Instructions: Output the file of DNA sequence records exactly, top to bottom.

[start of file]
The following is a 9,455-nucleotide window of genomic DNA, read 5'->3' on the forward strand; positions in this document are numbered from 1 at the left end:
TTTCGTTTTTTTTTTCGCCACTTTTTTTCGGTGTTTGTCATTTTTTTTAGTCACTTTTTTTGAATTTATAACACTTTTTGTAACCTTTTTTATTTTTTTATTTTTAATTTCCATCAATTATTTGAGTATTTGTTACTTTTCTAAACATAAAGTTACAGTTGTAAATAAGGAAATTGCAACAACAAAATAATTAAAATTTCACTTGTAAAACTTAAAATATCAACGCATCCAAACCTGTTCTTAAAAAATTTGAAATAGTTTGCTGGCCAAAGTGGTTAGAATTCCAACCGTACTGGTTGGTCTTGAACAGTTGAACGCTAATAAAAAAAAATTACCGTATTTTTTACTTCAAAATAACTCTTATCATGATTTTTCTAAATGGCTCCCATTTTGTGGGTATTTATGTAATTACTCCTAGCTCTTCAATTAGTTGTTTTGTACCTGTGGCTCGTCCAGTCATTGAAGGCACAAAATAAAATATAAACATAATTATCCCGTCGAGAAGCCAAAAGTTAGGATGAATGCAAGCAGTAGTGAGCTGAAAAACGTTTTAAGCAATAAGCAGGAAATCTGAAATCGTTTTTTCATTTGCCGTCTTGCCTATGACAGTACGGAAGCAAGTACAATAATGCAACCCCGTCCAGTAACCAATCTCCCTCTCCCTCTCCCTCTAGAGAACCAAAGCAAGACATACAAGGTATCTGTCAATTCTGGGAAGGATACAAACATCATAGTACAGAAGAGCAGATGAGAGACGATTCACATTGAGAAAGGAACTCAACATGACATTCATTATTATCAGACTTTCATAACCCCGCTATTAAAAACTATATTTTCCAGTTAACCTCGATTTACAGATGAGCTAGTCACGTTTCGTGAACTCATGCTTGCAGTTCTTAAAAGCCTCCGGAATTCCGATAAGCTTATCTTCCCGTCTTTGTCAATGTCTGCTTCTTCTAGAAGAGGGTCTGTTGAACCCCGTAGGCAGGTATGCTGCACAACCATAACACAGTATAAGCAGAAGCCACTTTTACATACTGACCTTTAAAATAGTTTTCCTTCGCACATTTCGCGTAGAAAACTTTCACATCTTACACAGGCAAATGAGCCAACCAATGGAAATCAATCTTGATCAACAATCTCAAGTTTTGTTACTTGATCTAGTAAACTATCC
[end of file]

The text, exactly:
The following is a 9,455-nucleotide window of genomic DNA, read 5'->3' on the forward strand; positions in this document are numbered from 1 at the left end:
TTTCGTTTTTTTTTTCGCCACTTTTTTTCGGTGTTTGTCATTTTTTTTAGTCACTTTTTTTGAATTTATAACACTTTTTGTAACCTTTTTTATTTTTTTATTTTTAATTTCCATCAATTATTTGAGTATTTGTTACTTTTCTAAACATAAAGTTACAGTTGTAAATAAGGAAATTGCAACAACAAAATAATTAAAATTTCACTTGTAAAACTTAAAATATCAACGCATCCAAACCTGTTCTTAAAAAATTTGAAATAGTTTGCTGGCCAAAGTGGTTAGAATTCCAACCGTACTGGTTGGTCTTGAACAGTTGAACGCTAATAAAAAAAAATTACCGTATTTTTTACTTCAAAATAACTCTTATCATGATTTTTCTAAATGGCTCCCATTTTGTGGGTATTTATGTAATTACTCCTAGCTCTTCAATTAGTTGTTTTGTACCTGTGGCTCGTCCAGTCATTGAAGGCACAAAATAAAATATAAACATAATTATCCCGTCGAGAAGCCAAAAGTTAGGATGAATGCAAGCAGTAGTGAGCTGAAAAACGTTTTAAGCAATAAGCAGGAAATCTGAAATCGTTTTTTCATTTGCCGTCTTGCCTATGACAGTACGGAAGCAAGTACAATAATGCAACCCCGTCCAGTAACCAATCTCCCTCTCCCTCTCCCTCTAGAGAACCAAAGCAAGACATACAAGGTATCTGTCAATTCTGGGAAGGATACAAACATCATAGTACAGAAGAGCAGATGAGAGACGATTCACATTGAGAAAGGAACTCAACATGACATTCATTATTATCAGACTTTCATAACCCCGCTATTAAAAACTATATTTTCCAGTTAACCTCGATTTACAGATGAGCTAGTCACGTTTCGTGAACTCATGCTTGCAGTTCTTAAAAGCCTCCGGAATTCCGATAAGCTTATCTTCCCGTCTTTGTCAATGTCTGCTTCTTCTAGAAGAGGGTCTGTTGAACCCCGTAGGCAGGTATGCTGCACAACCATAACACAGTATAAGCAGAAGCCACTTTTACATACTGACCTTTAAAATAGTTTTCCTTCGCACATTTCGCGTAGAAAACTTTCACATCTTACACAGGCAAATGAGCCAACCAATGGAAATCAATCTTGATCAACAATCTCAAGTTTTGTTACTTGATCTAGTAAACTATCC